CQU Agriculture Lecturer pens Australian Strategic Policy Institute's (ASPI) Northern Australia Strategic Policy Centre report

23 August 2022

The challenges and opportunities that food and fibre production in northern Australia present to the region's strategic development have been highlighted in a strategy report written by CQUniversity Lecturer in Agriculture Saba Sinai.

Recently released by the Australian Strategic Policy Institute's (ASPI) Northern Australia Strategic Policy Centre' the report' titled Deep Roots: Agriculture' national security and nation-building in northern Australia makes several key recommendations.

Mr Sinai said northern Australia occupied a strategically significant space at a critical time in global affairs.

"While the region occupies 53 per cent of Australia's landmass' it hosts just five per cent of the national population – a situation that presents significant national security challenges'" he said.

"To secure the north and ensure it can fulfil its strategic function' governments must leverage the region's strengths' including its diverse agricultural sector."

Mr Sinai has long had an interest in the role of agriculture in strategic and foreign policy.

"When I saw ASPI published Thinking big!' a report about the vast economic opportunities in northern Australia and how they can contribute to our national security' I wondered what role the agricultural sector could play in this space.

"I spoke to the report's author Dr John Coyne' head of ASPI's Northern Australia Strategic Policy Centre' about his report and the way primary production across northern Australia could have positive benefits for infrastructure development and national security.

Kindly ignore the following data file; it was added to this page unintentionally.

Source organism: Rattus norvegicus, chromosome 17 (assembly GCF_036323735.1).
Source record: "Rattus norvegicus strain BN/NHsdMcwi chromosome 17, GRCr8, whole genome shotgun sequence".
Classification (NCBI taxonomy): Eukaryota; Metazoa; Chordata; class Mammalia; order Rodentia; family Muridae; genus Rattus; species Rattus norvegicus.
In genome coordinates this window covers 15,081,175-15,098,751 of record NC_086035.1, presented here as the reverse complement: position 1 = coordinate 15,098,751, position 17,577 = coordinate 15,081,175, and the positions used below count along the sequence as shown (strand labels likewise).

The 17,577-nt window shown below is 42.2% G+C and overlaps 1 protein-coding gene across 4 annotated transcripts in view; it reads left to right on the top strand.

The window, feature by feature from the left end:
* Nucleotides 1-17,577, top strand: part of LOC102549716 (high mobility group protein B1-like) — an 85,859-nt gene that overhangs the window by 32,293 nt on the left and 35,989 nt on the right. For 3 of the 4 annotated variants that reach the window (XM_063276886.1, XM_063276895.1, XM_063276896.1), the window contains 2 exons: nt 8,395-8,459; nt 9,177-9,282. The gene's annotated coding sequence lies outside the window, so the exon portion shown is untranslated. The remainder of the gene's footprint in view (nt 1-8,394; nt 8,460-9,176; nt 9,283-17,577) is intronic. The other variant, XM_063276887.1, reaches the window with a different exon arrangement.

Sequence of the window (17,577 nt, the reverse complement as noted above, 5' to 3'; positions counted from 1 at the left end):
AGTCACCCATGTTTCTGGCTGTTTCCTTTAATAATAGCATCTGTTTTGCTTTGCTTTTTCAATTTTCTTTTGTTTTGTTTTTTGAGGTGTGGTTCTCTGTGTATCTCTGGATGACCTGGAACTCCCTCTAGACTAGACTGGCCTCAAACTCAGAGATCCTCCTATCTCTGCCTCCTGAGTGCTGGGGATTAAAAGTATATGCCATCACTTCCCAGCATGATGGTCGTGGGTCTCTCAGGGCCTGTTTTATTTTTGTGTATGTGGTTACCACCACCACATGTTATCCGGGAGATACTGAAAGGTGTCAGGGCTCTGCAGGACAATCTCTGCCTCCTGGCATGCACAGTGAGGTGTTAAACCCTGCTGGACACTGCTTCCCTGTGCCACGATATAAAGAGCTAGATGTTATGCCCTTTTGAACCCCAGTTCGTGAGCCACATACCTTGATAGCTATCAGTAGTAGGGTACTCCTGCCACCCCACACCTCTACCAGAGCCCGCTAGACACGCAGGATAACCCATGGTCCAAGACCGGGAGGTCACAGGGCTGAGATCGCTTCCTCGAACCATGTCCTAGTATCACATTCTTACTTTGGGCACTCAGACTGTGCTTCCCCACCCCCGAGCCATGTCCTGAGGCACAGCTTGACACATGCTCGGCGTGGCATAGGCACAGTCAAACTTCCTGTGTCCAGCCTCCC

"He then invited me to write a short piece for ASPI's analysis and commentary site' The Strategist.

"That piece' Agriculture can drive infrastructure development in northern Australia' considered how agricultural development in sparsely populated northern Australia can help to create an economic base for infrastructure development that support strategic ends' like supporting the movement of defence assets and personnel.

"Dr Coyne and I then discussed some of the other interactions between agriculture and northern Australia's strategic direction' including implications for social cohesion' political discontent' biosecurity policy' international engagement and demographic change.

"With that' I was invited to write a long form report' culminating in Deep Roots.

"Increasingly' we are seeing a growing awareness in the geostrategic dimensions of agriculture' from food insecurity as a result of Russia's invasion of Ukraine' to biosecurity threats threatening whole industries' and the role of agricultural industries in developing critically important transport and digital infrastructure.

"Agriculture is having a geostrategic moment' but it has also been a critical element of global affairs for millennia."

The report recommends a unified message among all relevant stakeholder groups with awareness of the strategic role of the northern Australia agriculture sector' while also highlighting the need for greater investment in agricultural research to grow and protect agricultural industries' ensuring security is realised through prosperity.

Mr Sinai also recommended greater engagement of Indigenous communities' with genuine appreciation for the role of Indigenous peoples and their connection to' and knowledge of' land and water as the key to unlocking potential.

A cohesive nation-building plan that threads communities together to better coordinate northern Australia's infrastructure and strategic direction is also a key recommendation.

The report outlines the need for governments to appreciate the complex interactions between agriculture and infrastructure investment' workforce development' education' great power competition' social cohesion' rural discontent' Indigenous land rights and environmental policy.